GirlCrew is a social networking app for women to make new friends.
It seems that female solidarity has never been more important. Women still struggle to gain meaningful power over their lives and choices. One in five women will experience violence at the hand of their intimate partner. Systemic gender discrimination still exists. Even though women make up 50.8% of the US population, only 39% of all managerial roles are held by women. When it comes to CEO positions, only 4.2% of Fortune 500 companies are run by women.
Aine Mulloy of GirlCrew was born for a time like this. “It has always been important to me to be part of something that is bigger than myself, a company that people feel attached to, and one that is making a positive change somehow.”
Aine participated in her first protest around the age of four. “We staged a protest outside our house, demanding our parents read more of our favorite bedtime story. We wrote out placards attached to broom handles and chanted as we marched around the garden in pajamas and wellies. Unfortunately, our grasp of writing wasn’t the best, and our signs read ‘We wont more!’ But it did work. It was one of my first tastes of social activism, albeit on a small scale.”
When Aine co-founded GirlCrew, she knew she had found like-minded women. “I’ve been fortunate enough to meet many inspiring, brave, and tenacious women through GirlCrew, and I can only hope one day someone may say the same about me. Maybe it’s because I’ve four younger siblings, but I truly believe people have a responsibility to do good, share wisdom, and help one another where and when you can.”
GirlCrew is solving a frequent problem for millions of women worldwide. “It can be really hard to make new friends as an adult, especially if you have moved to a new city or country,” Aine explains.
“GirlCrew is aimed at women looking to make new friends, either because they have moved to a new city or country, or because they have found themselves at a different life stage to their friends. Their friends might be settling down, getting married and having children, but they aren’t. The majority of GirlCrew’s members are women aged 25-40.”
It Started With a Tinder Hack
GirlCrew got its start when one of the company’s co-founders, Elva Carri, used Tinder in an unusual way. Aine tells the story. “One Friday night Elva was staying in because although there was a club night she wanted to go to, she didn’t want to go solo and all her friends were either busy or tired. So, she ‘hacked’ Tinder. She changed her gender setting to male so that her profile would show up to all the other single girls in Dublin where she lives. She put up a profile picture explaining she was actually female and not looking for dates but just looking for some people to go out dancing with. She thought people would think she was crazy but did it anyway. Within 24 hours she had over 100 enthusiastic matches, and GirlCrew grew from there.”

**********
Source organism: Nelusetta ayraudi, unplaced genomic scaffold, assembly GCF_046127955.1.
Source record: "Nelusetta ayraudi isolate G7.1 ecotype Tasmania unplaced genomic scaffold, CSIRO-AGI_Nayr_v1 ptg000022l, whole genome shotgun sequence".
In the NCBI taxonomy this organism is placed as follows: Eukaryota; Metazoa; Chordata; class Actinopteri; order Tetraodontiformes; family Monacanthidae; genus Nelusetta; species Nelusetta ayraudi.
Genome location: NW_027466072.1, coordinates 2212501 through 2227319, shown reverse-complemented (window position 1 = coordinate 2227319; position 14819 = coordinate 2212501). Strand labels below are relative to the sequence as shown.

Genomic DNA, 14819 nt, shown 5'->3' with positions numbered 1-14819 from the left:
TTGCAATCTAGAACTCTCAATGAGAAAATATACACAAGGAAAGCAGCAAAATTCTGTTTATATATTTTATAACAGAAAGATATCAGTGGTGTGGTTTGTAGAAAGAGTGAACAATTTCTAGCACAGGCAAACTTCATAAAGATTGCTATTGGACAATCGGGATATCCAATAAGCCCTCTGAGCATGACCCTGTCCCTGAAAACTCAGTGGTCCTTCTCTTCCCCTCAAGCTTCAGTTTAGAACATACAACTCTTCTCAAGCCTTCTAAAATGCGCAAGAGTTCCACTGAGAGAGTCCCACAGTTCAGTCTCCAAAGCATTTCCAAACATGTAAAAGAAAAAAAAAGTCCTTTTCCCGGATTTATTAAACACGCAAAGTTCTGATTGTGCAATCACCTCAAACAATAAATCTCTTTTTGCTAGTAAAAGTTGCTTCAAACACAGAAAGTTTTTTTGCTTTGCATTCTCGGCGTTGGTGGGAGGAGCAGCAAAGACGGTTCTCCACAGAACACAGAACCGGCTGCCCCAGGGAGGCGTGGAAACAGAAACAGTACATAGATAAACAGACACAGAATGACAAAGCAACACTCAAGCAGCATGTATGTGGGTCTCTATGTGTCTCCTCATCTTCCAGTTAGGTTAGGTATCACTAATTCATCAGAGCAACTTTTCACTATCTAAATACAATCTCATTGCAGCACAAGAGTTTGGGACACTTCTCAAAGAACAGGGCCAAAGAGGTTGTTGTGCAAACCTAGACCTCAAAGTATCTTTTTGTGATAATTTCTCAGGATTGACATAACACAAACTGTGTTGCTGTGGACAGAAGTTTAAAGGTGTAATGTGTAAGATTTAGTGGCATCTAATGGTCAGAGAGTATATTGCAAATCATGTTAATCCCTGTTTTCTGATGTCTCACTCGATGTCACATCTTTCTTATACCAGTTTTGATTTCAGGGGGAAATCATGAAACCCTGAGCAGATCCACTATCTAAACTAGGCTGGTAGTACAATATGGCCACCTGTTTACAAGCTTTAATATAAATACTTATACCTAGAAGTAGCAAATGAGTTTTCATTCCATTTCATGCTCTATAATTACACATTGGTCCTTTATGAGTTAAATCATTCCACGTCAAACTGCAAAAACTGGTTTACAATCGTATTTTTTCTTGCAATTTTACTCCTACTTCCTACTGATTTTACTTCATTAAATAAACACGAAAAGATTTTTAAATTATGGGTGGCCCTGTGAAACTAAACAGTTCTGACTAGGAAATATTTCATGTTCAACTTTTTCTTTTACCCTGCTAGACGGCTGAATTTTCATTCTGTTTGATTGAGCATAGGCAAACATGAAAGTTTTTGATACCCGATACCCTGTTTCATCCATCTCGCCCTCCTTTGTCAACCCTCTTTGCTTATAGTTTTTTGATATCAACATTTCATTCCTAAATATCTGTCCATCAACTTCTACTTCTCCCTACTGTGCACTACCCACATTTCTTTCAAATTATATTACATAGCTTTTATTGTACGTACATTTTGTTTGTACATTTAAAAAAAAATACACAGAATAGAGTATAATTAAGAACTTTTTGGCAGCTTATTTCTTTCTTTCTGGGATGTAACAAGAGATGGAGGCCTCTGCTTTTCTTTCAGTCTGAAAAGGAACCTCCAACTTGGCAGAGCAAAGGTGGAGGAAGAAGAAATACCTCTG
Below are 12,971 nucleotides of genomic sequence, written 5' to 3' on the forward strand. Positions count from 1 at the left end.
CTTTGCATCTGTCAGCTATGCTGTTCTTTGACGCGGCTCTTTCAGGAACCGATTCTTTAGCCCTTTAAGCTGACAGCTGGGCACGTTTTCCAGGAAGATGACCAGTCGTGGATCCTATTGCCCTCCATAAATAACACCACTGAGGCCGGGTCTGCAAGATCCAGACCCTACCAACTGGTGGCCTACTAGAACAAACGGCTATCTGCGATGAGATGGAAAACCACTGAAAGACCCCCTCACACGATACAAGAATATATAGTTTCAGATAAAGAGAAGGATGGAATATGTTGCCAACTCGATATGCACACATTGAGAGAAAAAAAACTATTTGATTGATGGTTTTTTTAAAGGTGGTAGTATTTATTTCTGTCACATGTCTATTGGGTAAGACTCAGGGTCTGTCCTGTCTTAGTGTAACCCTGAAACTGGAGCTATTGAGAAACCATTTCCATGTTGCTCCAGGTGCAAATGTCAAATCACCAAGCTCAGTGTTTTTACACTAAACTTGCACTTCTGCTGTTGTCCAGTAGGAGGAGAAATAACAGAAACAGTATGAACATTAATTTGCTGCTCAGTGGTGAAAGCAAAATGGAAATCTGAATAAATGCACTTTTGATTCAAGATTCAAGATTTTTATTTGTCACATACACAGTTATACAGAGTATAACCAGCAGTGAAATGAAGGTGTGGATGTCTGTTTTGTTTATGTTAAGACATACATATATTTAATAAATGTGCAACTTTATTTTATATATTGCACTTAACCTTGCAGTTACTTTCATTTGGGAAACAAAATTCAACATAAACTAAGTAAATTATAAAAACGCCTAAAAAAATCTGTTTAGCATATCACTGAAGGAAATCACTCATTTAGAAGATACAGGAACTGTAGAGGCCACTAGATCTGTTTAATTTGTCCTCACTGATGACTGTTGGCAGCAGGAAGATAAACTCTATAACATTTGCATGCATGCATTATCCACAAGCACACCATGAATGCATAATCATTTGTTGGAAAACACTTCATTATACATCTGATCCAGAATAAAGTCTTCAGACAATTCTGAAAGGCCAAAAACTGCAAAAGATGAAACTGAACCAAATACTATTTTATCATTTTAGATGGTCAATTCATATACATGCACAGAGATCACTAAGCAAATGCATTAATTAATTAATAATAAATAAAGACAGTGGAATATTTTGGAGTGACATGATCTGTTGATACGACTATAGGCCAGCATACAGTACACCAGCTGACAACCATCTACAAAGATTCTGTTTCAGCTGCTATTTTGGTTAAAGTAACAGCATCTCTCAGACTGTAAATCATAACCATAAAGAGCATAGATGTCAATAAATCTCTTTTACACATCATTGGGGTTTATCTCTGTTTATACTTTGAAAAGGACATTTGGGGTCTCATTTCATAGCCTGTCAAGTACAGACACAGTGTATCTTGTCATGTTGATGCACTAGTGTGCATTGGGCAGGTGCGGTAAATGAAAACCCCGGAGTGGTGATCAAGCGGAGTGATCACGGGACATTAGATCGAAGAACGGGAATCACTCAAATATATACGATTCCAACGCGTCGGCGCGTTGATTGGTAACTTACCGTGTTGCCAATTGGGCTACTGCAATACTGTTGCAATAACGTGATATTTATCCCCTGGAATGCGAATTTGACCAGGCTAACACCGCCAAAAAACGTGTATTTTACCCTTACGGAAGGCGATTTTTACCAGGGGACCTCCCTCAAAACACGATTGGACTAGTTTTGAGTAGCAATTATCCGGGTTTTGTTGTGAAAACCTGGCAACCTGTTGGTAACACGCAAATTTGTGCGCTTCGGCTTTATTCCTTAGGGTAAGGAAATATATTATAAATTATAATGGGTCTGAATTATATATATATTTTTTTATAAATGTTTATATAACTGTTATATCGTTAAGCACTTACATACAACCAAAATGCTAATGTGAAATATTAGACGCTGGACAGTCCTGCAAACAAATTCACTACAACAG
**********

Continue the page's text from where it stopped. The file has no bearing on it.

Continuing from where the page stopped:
Elva knew she was going to need help, so she teamed up with Aine and Pamela Newenham. The three co-founders began growing GirlCrew groups in cities all over the world.
GirlCrew raised funding from private investors as well as the Irish government state agency Enterprise Ireland. GirlCrew makes money through events, partnerships, and subscriptions. They have a premium subscription offering. Premium members get four hosted events per month, as well as various discounts and their own private group. GirlCrew organizes careers events called GirlCrew Pro, and entrepreneur dinners called the Female Founders Supper Club. They have also built partnerships with major corporations. “Microsoft is our main partner for GirlCrew Pro, and Dell EMC is our main partner for the Female Founders Supper Club,” Aine explains.
They Didn’t Always Get It Right
Like any startup, GirlCrew didn’t always get it right. “We initially outsourced the development of our app which was a big mistake” Aine describes. “Thankfully we got an amazing technical advisor on board, who was able to guide us through everything. We had to start over from scratch again, but we did it and brought development in-house. Without our tech advisor, we wouldn’t have known if the developers we interviewed were bluffing and made things up. We might have made some more costly decisions.”
They also experimented with dividing larger groups into smaller groups. “We divided London into East London, South London, North London, West London and Central London.” That did not work out. They learned to keep the city-wide groups together while maintaining positive conversations. They’ve had to learn to be strict about their guidelines, which include respect for others.
Here’s what Aine has learned. “Move fast. Speed is the key to start-up success. You need to have a clear vision of where you’re going, and you need to get there quickly. There’s a phrase in the start-up world which feeds into this, and its ‘done is better than perfect.’ You can always iterate later.”
GirlCrew is growing rapidly. They have chapters in over fifty cities worldwide and are adding more. For those who are in a location that does not have a local GirlCrew, they also have topic groups such as Trips & Travel, Careers, and Entrepreneurs. “Ultimately, we don’t want any woman to have to be stuck home alone on a Friday night if they want to go out,” Aine says. “We want women everywhere to have a community behind them, and to be able to get support, advice, and recommendations easily from a trusted source.”
Social Entrepreneur Quotes by Aine Mulloy
Social Entrepreneurship Resources:
- GirlCrew: https://www.girlcrew.com
- GirlCrew on Twitter: https://twitter.com/girlcrewhq
- GirlCrew on Facebook: https://www.facebook.com/GirlCrewHQ
- GirlCrew on Instagram: https://www.instagram.com/girlcrewhq
- Book: Crazy Good Advice: 10 Lessons Learned from 150 Leading Social Entrepreneurs: https://tonyloyd.com/book